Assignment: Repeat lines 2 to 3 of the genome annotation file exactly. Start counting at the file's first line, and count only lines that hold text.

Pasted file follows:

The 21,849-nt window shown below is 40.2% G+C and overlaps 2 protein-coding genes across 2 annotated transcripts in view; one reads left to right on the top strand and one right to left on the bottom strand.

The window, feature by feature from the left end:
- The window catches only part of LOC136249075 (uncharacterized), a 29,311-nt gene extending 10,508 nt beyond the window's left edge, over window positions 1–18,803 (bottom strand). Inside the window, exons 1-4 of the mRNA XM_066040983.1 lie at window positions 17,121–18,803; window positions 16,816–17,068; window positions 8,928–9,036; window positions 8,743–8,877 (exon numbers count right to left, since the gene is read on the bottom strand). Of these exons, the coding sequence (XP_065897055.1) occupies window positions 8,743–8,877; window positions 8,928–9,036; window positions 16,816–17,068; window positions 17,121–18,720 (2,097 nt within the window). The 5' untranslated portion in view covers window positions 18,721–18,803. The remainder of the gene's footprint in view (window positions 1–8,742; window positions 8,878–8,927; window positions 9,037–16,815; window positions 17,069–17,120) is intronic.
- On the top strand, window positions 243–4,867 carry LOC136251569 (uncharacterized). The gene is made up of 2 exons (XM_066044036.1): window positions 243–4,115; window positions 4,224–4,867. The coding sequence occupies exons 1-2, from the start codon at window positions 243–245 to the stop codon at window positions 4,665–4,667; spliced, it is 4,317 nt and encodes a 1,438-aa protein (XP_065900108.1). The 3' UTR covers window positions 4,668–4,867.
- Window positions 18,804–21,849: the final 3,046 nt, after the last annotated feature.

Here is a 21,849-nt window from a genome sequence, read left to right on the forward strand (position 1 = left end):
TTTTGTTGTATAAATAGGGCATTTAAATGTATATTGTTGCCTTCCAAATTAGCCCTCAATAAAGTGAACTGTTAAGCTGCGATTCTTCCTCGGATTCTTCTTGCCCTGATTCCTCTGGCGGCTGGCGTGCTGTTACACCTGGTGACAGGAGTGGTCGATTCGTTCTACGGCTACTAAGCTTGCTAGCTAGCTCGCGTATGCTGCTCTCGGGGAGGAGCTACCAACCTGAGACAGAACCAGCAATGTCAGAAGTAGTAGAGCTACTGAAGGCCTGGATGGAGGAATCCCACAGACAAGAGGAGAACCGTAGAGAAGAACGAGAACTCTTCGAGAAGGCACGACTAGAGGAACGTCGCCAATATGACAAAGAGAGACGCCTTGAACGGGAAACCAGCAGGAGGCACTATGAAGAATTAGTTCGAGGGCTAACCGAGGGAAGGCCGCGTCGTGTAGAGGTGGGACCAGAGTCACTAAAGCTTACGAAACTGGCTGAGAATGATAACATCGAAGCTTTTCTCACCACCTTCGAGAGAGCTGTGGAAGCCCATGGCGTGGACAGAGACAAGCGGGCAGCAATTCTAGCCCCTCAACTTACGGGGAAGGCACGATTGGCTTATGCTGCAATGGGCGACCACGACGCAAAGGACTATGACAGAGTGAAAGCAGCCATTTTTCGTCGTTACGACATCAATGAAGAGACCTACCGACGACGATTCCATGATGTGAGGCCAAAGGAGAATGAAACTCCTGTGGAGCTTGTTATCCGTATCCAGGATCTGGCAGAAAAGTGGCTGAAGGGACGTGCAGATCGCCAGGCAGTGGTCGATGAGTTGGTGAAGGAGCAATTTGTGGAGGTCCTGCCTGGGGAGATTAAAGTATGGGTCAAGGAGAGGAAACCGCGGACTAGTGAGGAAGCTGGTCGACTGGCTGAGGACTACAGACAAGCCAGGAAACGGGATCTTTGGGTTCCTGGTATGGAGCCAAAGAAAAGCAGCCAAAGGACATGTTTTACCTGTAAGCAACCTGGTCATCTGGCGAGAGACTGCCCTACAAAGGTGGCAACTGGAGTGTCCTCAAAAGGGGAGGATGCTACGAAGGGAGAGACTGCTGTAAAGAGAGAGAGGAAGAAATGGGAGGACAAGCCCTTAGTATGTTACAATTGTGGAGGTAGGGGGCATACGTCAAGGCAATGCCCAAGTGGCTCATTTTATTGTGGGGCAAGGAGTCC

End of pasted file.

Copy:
The window, feature by feature from the left end:
- The window catches only part of LOC136249075 (uncharacterized), a 29,311-nt gene extending 10,508 nt beyond the window's left edge, over window positions 1–18,803 (bottom strand). Inside the window, exons 1-4 of the mRNA XM_066040983.1 lie at window positions 17,121–18,803; window positions 16,816–17,068; window positions 8,928–9,036; window positions 8,743–8,877 (exon numbers count right to left, since the gene is read on the bottom strand). Of these exons, the coding sequence (XP_065897055.1) occupies window positions 8,743–8,877; window positions 8,928–9,036; window positions 16,816–17,068; window positions 17,121–18,720 (2,097 nt within the window). The 5' untranslated portion in view covers window positions 18,721–18,803. The remainder of the gene's footprint in view (window positions 1–8,742; window positions 8,878–8,927; window positions 9,037–16,815; window positions 17,069–17,120) is intronic.